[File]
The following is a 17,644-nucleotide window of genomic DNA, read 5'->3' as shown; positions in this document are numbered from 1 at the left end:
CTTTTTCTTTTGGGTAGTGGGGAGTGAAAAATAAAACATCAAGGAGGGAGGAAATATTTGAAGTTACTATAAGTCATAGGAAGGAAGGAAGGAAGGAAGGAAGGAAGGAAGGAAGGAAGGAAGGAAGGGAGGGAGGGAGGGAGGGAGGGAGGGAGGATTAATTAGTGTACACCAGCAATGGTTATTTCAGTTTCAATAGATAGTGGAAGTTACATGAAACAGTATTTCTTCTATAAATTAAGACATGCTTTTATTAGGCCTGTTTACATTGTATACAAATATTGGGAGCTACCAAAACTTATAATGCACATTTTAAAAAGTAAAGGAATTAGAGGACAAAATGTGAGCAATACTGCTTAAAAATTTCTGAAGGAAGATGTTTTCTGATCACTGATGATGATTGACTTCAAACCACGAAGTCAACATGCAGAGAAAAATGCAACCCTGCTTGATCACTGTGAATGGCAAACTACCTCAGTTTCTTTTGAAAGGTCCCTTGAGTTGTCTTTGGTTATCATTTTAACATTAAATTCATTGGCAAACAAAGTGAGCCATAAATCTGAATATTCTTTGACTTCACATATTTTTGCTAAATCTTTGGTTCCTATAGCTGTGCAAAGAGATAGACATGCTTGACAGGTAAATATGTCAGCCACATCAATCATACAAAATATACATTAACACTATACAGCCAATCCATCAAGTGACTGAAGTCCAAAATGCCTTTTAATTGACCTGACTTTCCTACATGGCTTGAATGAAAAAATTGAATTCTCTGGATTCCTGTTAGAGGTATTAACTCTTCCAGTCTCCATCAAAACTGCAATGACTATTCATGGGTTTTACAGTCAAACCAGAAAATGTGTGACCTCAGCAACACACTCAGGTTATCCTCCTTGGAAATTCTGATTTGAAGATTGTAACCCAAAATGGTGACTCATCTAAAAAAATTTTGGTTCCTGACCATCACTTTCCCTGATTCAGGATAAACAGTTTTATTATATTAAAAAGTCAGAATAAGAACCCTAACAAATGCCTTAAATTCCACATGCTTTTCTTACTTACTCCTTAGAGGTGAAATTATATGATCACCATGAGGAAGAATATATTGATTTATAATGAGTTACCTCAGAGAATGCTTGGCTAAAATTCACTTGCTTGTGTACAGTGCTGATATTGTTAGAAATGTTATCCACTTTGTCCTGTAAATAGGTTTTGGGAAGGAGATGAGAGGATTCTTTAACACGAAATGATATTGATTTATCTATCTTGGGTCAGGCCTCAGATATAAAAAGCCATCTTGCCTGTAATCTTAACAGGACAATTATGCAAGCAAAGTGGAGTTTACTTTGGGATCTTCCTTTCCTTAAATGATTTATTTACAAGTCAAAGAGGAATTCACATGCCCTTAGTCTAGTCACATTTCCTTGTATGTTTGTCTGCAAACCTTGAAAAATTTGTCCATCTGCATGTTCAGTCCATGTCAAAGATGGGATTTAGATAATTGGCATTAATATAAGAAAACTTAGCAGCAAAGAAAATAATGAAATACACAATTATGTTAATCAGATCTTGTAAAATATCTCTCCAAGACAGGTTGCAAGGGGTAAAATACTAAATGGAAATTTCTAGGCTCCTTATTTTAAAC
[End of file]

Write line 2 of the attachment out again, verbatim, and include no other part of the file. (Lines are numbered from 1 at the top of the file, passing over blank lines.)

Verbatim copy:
CTTTTTCTTTTGGGTAGTGGGGAGTGAAAAATAAAACATCAAGGAGGGAGGAAATATTTGAAGTTACTATAAGTCATAGGAAGGAAGGAAGGAAGGAAGGAAGGAAGGAAGGAAGGAAGGAAGGAAGGGAGGGAGGGAGGGAGGGAGGGAGGGAGGATTAATTAGTGTACACCAGCAATGGTTATTTCAGTTTCAATAGATAGTGGAAGTTACATGAAACAGTATTTCTTCTATAAATTAAGACATGCTTTTATTAGGCCTGTTTACATTGTATACAAATATTGGGAGCTACCAAAACTTATAATGCACATTTTAAAAAGTAAAGGAATTAGAGGACAAAATGTGAGCAATACTGCTTAAAAATTTCTGAAGGAAGATGTTTTCTGATCACTGATGATGATTGACTTCAAACCACGAAGTCAACATGCAGAGAAAAATGCAACCCTGCTTGATCACTGTGAATGGCAAACTACCTCAGTTTCTTTTGAAAGGTCCCTTGAGTTGTCTTTGGTTATCATTTTAACATTAAATTCATTGGCAAACAAAGTGAGCCATAAATCTGAATATTCTTTGACTTCACATATTTTTGCTAAATCTTTGGTTCCTATAGCTGTGCAAAGAGATAGACATGCTTGACAGGTAAATATGTCAGCCACATCAATCATACAAAATATACATTAACACTATACAGCCAATCCATCAAGTGACTGAAGTCCAAAATGCCTTTTAATTGACCTGACTTTCCTACATGGCTTGAATGAAAAAATTGAATTCTCTGGATTCCTGTTAGAGGTATTAACTCTTCCAGTCTCCATCAAAACTGCAATGACTATTCATGGGTTTTACAGTCAAACCAGAAAATGTGTGACCTCAGCAACACACTCAGGTTATCCTCCTTGGAAATTCTGATTTGAAGATTGTAACCCAAAATGGTGACTCATCTAAAAAAATTTTGGTTCCTGACCATCACTTTCCCTGATTCAGGATAAACAGTTTTATTATATTAAAAAGTCAGAATAAGAACCCTAACAAATGCCTTAAATTCCACATGCTTTTCTTACTTACTCCTTAGAGGTGAAATTATATGATCACCATGAGGAAGAATATATTGATTTATAATGAGTTACCTCAGAGAATGCTTGGCTAAAATTCACTTGCTTGTGTACAGTGCTGATATTGTTAGAAATGTTATCCACTTTGTCCTGTAAATAGGTTTTGGGAAGGAGATGAGAGGATTCTTTAACACGAAATGATATTGATTTATCTATCTTGGGTCAGGCCTCAGATATAAAAAGCCATCTTGCCTGTAATCTTAACAGGACAATTATGCAAGCAAAGTGGAGTTTACTTTGGGATCTTCCTTTCCTTAAATGATTTATTTACAAGTCAAAGAGGAATTCACATGCCCTTAGTCTAGTCACATTTCCTTGTATGTTTGTCTGCAAACCTTGAAAAATTTGTCCATCTGCATGTTCAGTCCATGTCAAAGATGGGATTTAGATAATTGGCATTAATATAAGAAAACTTAGCAGCAAAGAAAATAATGAAATACACAATTATGTTAATCAGATCTTGTAAAATATCTCTCCAAGACAGGTTGCAAGGGGTAAAATACTAAATGGAAATTTCTAGGCTCCTTATTTTAAAC